While volunteer and landholder passion are the lifeblood of Landcare, they are greatly helped along by a few well selected resources. South East Local Land Services has been working with the NSW Landcare Support Program to roll out the Landcare Support Resources project in the region.  This project funds small scale resources for Landcare groups including training, tools and communication materials.

In the Eurobodalla, Landcarers have been able to draw matching investment from Eurobodalla Shire Council to purchase a long-desired information trailer to use at field days and other events.  Other networks to receive resources through the project were Upper Snowy Landcare, Far South Coast Landcare, Wingecarribee Landcare and Bushcare Network and Bowning Bookham Landcare.


Read the full article: Tools, training and technology


NSW Weeds Conference 

12-15 October
The theme of this year's conference is “Weeds – The Future, Innovation and Adaptation”. The program includes weed detector dog demonstrations, drones, weed mapping software, new herbicide products, formulations and applications and more. Full program and online registrations at:

Platypus surveys in Cooma-Monaro


Cooma Waterwatch will be conducting a range of platypus surveys on Saturdays and Sundays throughout the month of August and early September. You can and take part and kids are welcome. For details and bookings contact Cooma Waterwatch on 0429 778 633 or

Alternative Fertilizers and Pasture Productivity field day

1 September

The field day will see the presentation of six years of key pasture, soil and economic results from the Native Pasture and Alternative Fertilizer Project near Binalong and Bookham, NSW. The project is one of very few in eastern Australia to have investigated with scientific rigour, a range of alternative fertilizer products for use on perennial grass based pastures. Full details: Alternative Fertilizers Field Day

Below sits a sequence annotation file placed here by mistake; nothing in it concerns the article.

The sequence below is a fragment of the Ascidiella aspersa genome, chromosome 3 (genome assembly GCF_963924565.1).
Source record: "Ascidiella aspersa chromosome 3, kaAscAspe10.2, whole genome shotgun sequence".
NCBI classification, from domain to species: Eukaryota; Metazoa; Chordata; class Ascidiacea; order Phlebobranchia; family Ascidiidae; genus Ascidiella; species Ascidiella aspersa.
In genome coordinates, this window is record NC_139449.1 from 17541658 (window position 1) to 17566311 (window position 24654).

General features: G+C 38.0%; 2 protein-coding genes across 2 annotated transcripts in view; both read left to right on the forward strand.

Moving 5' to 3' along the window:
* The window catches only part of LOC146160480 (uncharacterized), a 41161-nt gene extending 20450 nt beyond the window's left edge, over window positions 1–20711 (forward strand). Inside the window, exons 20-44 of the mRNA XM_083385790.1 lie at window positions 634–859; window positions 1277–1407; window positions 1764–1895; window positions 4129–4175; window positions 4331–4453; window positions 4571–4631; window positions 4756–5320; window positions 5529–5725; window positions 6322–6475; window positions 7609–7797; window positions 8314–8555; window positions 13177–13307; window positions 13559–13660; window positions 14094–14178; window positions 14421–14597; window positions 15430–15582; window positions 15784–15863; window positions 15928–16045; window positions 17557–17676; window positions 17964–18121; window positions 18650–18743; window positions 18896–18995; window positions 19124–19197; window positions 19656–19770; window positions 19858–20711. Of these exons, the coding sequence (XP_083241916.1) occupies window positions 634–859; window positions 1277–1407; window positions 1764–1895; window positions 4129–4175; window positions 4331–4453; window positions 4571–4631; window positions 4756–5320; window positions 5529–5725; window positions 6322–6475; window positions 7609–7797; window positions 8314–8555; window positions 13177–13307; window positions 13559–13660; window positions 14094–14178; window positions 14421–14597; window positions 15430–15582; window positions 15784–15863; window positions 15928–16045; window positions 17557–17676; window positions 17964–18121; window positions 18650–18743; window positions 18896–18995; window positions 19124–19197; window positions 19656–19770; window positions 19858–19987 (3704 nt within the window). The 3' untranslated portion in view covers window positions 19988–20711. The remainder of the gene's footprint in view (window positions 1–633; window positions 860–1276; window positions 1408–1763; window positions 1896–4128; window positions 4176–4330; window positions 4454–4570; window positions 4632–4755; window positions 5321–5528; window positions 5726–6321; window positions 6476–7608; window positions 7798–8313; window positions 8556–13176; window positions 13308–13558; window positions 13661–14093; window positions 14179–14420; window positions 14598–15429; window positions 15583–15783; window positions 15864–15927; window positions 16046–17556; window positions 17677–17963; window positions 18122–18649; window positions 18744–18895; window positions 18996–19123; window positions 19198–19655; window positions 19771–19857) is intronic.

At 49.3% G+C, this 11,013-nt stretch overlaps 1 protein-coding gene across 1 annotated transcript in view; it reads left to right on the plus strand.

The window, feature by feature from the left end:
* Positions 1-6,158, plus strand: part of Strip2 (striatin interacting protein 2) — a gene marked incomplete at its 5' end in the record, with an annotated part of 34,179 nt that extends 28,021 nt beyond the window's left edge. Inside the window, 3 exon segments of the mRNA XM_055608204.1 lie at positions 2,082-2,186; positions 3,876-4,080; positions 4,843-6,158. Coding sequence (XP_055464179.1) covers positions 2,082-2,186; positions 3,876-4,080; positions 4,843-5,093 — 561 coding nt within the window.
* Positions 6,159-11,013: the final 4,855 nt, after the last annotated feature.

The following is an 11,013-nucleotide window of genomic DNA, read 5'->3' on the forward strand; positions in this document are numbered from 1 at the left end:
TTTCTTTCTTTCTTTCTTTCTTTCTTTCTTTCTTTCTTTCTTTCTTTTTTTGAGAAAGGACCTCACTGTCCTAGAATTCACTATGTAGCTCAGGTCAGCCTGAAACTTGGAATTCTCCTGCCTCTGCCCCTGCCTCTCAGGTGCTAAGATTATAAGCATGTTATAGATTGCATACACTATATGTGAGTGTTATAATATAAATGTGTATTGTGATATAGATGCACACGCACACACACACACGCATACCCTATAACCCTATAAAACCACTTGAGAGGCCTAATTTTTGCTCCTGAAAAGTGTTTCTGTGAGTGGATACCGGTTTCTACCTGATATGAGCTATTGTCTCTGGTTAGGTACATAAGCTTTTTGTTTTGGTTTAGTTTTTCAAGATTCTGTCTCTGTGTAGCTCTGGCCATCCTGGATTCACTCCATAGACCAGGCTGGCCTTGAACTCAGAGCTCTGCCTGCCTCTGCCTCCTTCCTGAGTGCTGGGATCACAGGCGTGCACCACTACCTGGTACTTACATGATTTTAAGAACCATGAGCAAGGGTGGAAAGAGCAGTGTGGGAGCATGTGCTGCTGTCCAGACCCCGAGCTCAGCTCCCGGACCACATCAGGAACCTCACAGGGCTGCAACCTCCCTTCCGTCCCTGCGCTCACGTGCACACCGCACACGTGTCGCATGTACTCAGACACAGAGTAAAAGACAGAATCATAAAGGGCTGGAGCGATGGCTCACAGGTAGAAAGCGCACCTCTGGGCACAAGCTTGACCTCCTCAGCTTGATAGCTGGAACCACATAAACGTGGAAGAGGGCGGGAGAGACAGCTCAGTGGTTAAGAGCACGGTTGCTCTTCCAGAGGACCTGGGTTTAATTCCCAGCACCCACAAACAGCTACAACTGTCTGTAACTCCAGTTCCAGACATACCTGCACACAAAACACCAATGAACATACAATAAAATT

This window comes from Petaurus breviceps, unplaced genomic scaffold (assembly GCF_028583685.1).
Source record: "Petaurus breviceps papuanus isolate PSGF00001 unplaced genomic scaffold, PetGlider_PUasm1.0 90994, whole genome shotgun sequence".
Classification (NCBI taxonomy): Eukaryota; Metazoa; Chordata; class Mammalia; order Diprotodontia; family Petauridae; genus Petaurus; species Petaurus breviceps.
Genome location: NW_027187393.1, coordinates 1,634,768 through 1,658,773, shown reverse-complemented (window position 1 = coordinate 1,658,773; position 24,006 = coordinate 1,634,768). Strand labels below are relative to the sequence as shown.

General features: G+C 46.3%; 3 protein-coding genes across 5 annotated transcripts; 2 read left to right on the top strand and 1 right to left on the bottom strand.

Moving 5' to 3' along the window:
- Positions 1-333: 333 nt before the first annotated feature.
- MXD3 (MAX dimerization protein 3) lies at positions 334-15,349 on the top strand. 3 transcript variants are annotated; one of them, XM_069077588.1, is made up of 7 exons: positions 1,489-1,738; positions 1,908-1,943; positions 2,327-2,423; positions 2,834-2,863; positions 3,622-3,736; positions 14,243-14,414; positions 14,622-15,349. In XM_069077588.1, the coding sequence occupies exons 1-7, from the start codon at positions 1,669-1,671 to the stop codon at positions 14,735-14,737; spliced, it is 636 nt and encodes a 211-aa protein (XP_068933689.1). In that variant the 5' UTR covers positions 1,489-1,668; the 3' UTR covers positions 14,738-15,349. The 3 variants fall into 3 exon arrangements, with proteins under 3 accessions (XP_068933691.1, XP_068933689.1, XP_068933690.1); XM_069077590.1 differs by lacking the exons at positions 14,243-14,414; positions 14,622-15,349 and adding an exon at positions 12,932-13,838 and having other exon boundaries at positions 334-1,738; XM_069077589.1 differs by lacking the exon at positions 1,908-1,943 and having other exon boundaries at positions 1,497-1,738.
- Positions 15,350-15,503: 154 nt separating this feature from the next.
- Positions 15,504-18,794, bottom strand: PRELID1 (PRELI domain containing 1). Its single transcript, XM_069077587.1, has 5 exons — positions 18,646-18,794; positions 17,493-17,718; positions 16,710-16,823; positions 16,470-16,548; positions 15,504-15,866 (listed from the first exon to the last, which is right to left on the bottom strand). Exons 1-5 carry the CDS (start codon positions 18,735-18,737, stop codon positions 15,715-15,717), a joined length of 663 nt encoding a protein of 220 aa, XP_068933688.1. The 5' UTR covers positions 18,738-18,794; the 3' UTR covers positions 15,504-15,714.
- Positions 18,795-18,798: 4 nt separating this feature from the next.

PROGRAZE courses

Winter 2015

PROGRAZE® is designed to help producers develop skills in pasture and animal assessment, and use these skills to improve the productivity and sustainability of grazing systems. PROGRAZE® is presented to individual groups via a series of eight half-day workshops. Workshops are generally held 4 - 6 weeks apart. Full details: Prograze courses - Winter 2015


South East Circular is a monthly email newsletter containing information about our services, biosecurity alerts, technical articles and notices of upcoming events, training and funding opportunities. It also celebrates the innovations and achievements of the wide variety of land management partnerships, projects and programs across our region.
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Local Land Services South East
1 300 795 299